First Test Match

England v India 1971

At Lord's, July 22, 23, 24, 26, 27. Drawn. Rain prevented any play after tea on the fifth day when India were 38 short of a target of 183 with two wickets left. There was little between the sides throughout a closely contested match, the chief feature of which was the fine spin bowling of Bedi, Chandresekhar and Venkataraghavan. The England batsmen struggled against their high-class slow bowling as they had rarely done since the days of Ramadhin and Valentine.

Soon after the start of the Indian second innings, Gavaskar, racing up to complete a quick single, was barged to the ground by Snow, as the pair ran up the pitch together. It was an incident for which the fast bowler was requested to apologise by both the chairman of selectors, Mr. A. V. Bedser, and Mr S. C. Griffith, secretary of the Test and County Cricket Board. After he had done so, the Indians announced that they considered the matter closed. Nevertheless, the England selectors omitted Snow from the second Test as a disciplinary measure. Snow played in his first Test of the summer at Lord's where he was partnered by Price of Middlesex. Lever and Hobbs were dropped from the team which beat Pakistan at Headingly.

Although England had lost five wickets for 71 soon after lunch on the first day, they recovered to total 304, thanks to an adventurous 67 by Knott and 73 by Snow, his highest score in first-class cricket.

Most of the specialist batsmen were bemused by the Indian spinners, who were supported by fine close catching. The pitch was hard and dry, conditions in which Bedi and Chandrasekhar revelled, and England struggled until Knott provided an object lesson on how to tackle spin. His footwork was nimble and decisive, his stroke play full-blooded. He hit one 6 and nine 4's in just over two hours. Illingworth and Hutton fought well and then Snow played a sensible and aggressive innings, making 51 in the last ninety minutes of the opening day which ended with England 252 for eight. Another 62 useful runs were added next morning before Bedi closed the innings by bowling Gifford.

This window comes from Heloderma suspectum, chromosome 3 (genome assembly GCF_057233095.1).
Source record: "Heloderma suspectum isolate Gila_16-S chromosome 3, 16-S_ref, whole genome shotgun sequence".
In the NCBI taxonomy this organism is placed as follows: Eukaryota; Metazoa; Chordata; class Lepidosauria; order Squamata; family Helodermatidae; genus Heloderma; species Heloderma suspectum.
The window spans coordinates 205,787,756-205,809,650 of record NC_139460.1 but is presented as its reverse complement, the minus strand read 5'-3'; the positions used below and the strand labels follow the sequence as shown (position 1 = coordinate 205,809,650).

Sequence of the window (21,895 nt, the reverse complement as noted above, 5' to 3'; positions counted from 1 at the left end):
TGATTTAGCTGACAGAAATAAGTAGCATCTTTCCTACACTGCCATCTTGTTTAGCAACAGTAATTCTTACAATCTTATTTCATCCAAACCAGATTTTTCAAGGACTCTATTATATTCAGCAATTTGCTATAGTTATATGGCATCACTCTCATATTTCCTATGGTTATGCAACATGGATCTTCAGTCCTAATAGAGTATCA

The second day belonged to Wadekar, the Indian captain, whose calm and measured 85 in three and a quarter hours kept his side in the game. He dominated the scoring to such an extent that he made 40 out of the first 50 in forty-nine minutes, but this proved a bright prelude to a dreary Saturday.

A fine crowd of 20,000 turned up for the third day and they saw India gain a first-innings lead for only the second time in a Test Match in England. It was achieved by innings of monumental patience from Viswanath and Solkar, whose sixth-wicket partnership of 92 occupied three hours. Viswanath spent four and a half hours reaching 68 and Solkar required five hours for one man fewer. The two young players showed great resolution against the pace bowling, but each became slower the longer he stayed. In just short of five hours only 133 runs were made and stoppages for showers and bad light helped to make it a disappointing day for the onlookers.

Showers delayed the start until 2.45 p.m. on the Monday when a doughty 62 by Edrich prevented another England collapse against the spinners. Amiss was so tied down against them that he finally ran himself out in a frustrated attempt to get off the mark. When Edrich fell just before the close England were unhappily placed. The last five wickets went down for 46 runs in ninety minutes on the last morning, leaving India four hours and twenty minutes to get 183 runs to win.

Again they began badly, but Gavaskar and Engineer raised hopes with a swashbuckling third-wicket partnership of 66 in fifty minutes. They drove the fast bowlers out of the attack as rain clouds began to gather over the ground. India were racing the weather more than the clock, but even so some of their batsmen were unduly reckless, especially against Gifford. Had the left-arm spinner faltered England might have gone down. But the Worcestershire captain stayed steady in length and direction and when he took the key wicket of Gavaskar, sixth out at 114 after a polished 53 in two hours, the game swung towards England. They were favourites when the rain came, leaving Gifford with match figures of eight for 127 and England grateful for Illingworth's shrewd leadership.

© John Wisden & Co